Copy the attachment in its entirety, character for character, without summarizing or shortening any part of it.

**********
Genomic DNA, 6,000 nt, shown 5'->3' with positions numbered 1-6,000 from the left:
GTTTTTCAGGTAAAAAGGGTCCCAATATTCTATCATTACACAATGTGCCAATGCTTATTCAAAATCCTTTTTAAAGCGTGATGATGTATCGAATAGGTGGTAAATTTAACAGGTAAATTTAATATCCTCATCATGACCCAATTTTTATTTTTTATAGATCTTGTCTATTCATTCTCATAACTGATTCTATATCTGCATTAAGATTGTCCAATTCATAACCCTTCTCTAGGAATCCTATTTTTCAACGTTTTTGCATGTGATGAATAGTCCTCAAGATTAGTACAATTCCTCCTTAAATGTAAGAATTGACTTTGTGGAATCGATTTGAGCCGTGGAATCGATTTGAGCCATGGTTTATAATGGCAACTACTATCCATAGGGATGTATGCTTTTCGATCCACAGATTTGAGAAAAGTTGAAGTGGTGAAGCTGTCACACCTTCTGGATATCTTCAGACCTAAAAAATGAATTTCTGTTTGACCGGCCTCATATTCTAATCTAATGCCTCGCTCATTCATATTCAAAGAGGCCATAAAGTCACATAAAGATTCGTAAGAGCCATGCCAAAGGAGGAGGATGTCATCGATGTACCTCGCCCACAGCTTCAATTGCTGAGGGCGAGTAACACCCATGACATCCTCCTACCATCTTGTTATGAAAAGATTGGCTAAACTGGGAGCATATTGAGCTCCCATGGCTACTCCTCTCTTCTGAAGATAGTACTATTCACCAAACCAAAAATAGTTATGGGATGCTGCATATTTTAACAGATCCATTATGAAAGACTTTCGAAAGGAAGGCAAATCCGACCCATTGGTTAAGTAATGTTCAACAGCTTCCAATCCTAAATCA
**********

Genomic DNA, 6,000 nt, shown 5'->3' with positions numbered 1-6,000 from the left:
GTTTTTCAGGTAAAAAGGGTCCCAATATTCTATCATTACACAATGTGCCAATGCTTATTCAAAATCCTTTTTAAAGCGTGATGATGTATCGAATAGGTGGTAAATTTAACAGGTAAATTTAATATCCTCATCATGACCCAATTTTTATTTTTTATAGATCTTGTCTATTCATTCTCATAACTGATTCTATATCTGCATTAAGATTGTCCAATTCATAACCCTTCTCTAGGAATCCTATTTTTCAACGTTTTTGCATGTGATGAATAGTCCTCAAGATTAGTACAATTCCTCCTTAAATGTAAGAATTGACTTTGTGGAATCGATTTGAGCCGTGGAATCGATTTGAGCCATGGTTTATAATGGCAACTACTATCCATAGGGATGTATGCTTTTCGATCCACAGATTTGAGAAAAGTTGAAGTGGTGAAGCTGTCACACCTTCTGGATATCTTCAGACCTAAAAAATGAATTTCTGTTTGACCGGCCTCATATTCTAATCTAATGCCTCGCTCATTCATATTCAAAGAGGCCATAAAGTCACATAAAGATTCGTAAGAGCCATGCCAAAGGAGGAGGATGTCATCGATGTACCTCGCCCACAGCTTCAATTGCTGAGGGCGAGTAACACCCATGACATCCTCCTACCATCTTGTTATGAAAAGATTGGCTAAACTGGGAGCATATTGAGCTCCCATGGCTACTCCTCTCTTCTGAAGATAGTACTATTCACCAAACCAAAAATAGTTATGGGATGCTGCATATTTTAACAGATCCATTATGAAAGACTTTCGAAAGGAAGGCAAATCCGACCCATTGGTTAAGTAATGTTCAACAGCTTCCAATCCTAAATCA